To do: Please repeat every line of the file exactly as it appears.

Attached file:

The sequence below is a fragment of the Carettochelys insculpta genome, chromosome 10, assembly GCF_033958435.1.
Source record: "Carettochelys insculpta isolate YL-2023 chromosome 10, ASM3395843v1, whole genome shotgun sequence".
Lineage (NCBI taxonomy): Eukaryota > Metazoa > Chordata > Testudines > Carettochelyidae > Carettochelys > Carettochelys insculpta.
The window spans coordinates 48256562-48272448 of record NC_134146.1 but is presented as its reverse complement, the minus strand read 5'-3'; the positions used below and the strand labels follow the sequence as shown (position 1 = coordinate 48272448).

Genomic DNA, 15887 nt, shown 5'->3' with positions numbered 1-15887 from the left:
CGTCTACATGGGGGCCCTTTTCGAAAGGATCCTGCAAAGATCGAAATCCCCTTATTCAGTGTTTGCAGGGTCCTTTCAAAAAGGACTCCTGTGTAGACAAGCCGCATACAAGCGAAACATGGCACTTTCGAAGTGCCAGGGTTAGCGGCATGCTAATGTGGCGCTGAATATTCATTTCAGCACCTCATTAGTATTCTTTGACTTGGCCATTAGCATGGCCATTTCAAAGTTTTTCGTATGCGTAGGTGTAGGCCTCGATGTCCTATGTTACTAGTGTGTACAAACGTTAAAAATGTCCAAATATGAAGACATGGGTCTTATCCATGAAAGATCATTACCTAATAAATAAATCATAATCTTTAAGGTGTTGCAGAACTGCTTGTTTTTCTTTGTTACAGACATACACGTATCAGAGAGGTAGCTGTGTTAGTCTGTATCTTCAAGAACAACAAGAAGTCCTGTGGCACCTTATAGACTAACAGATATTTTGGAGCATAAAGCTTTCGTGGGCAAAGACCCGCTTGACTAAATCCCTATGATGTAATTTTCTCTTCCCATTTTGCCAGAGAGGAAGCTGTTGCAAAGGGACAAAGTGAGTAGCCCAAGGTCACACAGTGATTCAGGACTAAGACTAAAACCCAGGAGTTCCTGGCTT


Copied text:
The sequence below is a fragment of the Carettochelys insculpta genome, chromosome 10, assembly GCF_033958435.1.
Source record: "Carettochelys insculpta isolate YL-2023 chromosome 10, ASM3395843v1, whole genome shotgun sequence".
Lineage (NCBI taxonomy): Eukaryota > Metazoa > Chordata > Testudines > Carettochelyidae > Carettochelys > Carettochelys insculpta.
The window spans coordinates 48256562-48272448 of record NC_134146.1 but is presented as its reverse complement, the minus strand read 5'-3'; the positions used below and the strand labels follow the sequence as shown (position 1 = coordinate 48272448).

Genomic DNA, 15887 nt, shown 5'->3' with positions numbered 1-15887 from the left:
CGTCTACATGGGGGCCCTTTTCGAAAGGATCCTGCAAAGATCGAAATCCCCTTATTCAGTGTTTGCAGGGTCCTTTCAAAAAGGACTCCTGTGTAGACAAGCCGCATACAAGCGAAACATGGCACTTTCGAAGTGCCAGGGTTAGCGGCATGCTAATGTGGCGCTGAATATTCATTTCAGCACCTCATTAGTATTCTTTGACTTGGCCATTAGCATGGCCATTTCAAAGTTTTTCGTATGCGTAGGTGTAGGCCTCGATGTCCTATGTTACTAGTGTGTACAAACGTTAAAAATGTCCAAATATGAAGACATGGGTCTTATCCATGAAAGATCATTACCTAATAAATAAATCATAATCTTTAAGGTGTTGCAGAACTGCTTGTTTTTCTTTGTTACAGACATACACGTATCAGAGAGGTAGCTGTGTTAGTCTGTATCTTCAAGAACAACAAGAAGTCCTGTGGCACCTTATAGACTAACAGATATTTTGGAGCATAAAGCTTTCGTGGGCAAAGACCCGCTTGACTAAATCCCTATGATGTAATTTTCTCTTCCCATTTTGCCAGAGAGGAAGCTGTTGCAAAGGGACAAAGTGAGTAGCCCAAGGTCACACAGTGATTCAGGACTAAGACTAAAACCCAGGAGTTCCTGGCTT